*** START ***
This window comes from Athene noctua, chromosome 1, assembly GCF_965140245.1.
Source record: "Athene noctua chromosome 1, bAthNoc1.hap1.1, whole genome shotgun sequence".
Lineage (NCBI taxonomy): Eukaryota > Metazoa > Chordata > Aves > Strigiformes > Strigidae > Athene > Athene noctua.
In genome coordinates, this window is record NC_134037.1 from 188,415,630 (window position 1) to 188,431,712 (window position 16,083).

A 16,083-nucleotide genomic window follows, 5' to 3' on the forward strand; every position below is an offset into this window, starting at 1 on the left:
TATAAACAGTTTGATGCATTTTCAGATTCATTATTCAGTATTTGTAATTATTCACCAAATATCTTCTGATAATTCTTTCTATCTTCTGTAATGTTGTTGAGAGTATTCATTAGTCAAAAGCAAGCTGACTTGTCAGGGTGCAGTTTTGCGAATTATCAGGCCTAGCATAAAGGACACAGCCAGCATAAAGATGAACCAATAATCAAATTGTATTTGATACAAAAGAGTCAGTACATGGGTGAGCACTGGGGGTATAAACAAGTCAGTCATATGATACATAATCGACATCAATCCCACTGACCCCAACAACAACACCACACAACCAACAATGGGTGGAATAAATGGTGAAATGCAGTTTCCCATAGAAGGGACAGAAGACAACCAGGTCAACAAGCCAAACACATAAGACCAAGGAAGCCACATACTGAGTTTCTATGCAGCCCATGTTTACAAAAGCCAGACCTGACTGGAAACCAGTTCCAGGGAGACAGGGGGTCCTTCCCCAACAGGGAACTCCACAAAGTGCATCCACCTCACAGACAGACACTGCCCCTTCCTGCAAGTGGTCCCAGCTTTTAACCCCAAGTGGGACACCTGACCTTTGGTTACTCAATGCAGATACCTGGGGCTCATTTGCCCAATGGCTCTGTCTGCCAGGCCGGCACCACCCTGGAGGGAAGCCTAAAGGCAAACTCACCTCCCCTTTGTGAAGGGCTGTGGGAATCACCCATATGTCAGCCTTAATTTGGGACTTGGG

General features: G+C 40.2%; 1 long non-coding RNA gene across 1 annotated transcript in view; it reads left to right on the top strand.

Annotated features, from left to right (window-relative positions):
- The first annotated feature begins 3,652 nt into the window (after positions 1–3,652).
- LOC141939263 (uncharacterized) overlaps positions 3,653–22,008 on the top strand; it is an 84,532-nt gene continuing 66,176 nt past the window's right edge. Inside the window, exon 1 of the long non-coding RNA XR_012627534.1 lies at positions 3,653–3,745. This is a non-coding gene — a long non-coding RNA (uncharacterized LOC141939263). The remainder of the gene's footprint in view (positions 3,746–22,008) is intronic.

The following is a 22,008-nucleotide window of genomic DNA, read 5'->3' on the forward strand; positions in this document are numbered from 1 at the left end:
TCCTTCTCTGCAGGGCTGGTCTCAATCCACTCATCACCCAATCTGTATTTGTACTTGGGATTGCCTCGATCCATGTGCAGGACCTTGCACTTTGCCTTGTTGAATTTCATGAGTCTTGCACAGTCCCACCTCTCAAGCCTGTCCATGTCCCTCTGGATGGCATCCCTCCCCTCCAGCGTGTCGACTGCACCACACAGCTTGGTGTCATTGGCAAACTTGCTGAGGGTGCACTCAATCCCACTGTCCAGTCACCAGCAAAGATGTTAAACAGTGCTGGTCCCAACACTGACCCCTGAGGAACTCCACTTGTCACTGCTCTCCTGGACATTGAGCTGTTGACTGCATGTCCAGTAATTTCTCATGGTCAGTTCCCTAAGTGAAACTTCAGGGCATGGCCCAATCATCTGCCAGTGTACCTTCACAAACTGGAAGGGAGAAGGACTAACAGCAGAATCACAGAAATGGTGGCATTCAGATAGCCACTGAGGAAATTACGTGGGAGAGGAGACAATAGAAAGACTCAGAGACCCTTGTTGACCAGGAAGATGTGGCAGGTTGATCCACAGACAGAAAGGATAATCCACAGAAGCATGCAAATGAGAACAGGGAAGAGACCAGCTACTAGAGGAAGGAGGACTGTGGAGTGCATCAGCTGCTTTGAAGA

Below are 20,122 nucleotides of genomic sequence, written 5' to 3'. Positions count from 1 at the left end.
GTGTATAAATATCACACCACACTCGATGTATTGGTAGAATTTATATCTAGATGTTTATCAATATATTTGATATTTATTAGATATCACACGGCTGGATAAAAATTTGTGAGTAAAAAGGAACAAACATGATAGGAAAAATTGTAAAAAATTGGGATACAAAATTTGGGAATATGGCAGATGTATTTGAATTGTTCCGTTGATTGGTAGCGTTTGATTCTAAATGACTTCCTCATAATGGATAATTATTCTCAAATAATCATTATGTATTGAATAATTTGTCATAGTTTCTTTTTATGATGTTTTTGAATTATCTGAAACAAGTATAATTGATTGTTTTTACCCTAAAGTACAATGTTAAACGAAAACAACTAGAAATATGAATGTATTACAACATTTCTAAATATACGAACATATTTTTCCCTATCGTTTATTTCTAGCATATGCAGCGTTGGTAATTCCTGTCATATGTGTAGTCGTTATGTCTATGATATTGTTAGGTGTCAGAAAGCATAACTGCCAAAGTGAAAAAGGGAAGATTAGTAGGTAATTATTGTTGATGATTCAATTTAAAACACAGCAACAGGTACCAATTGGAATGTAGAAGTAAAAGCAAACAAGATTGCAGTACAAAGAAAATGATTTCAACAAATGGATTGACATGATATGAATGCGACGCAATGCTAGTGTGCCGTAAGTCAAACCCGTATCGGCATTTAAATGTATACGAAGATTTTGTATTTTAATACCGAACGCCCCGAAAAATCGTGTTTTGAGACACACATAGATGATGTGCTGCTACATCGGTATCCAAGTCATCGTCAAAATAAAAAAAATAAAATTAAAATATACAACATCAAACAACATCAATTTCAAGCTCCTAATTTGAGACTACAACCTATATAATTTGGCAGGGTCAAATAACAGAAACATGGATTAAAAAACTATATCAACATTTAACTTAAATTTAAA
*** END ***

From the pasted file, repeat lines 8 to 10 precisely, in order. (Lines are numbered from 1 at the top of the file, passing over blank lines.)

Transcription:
Annotated features, from left to right (window-relative positions):
- The first annotated feature begins 3,652 nt into the window (after positions 1–3,652).
- LOC141939263 (uncharacterized) overlaps positions 3,653–22,008 on the top strand; it is an 84,532-nt gene continuing 66,176 nt past the window's right edge. Inside the window, exon 1 of the long non-coding RNA XR_012627534.1 lies at positions 3,653–3,745. This is a non-coding gene — a long non-coding RNA (uncharacterized LOC141939263). The remainder of the gene's footprint in view (positions 3,746–22,008) is intronic.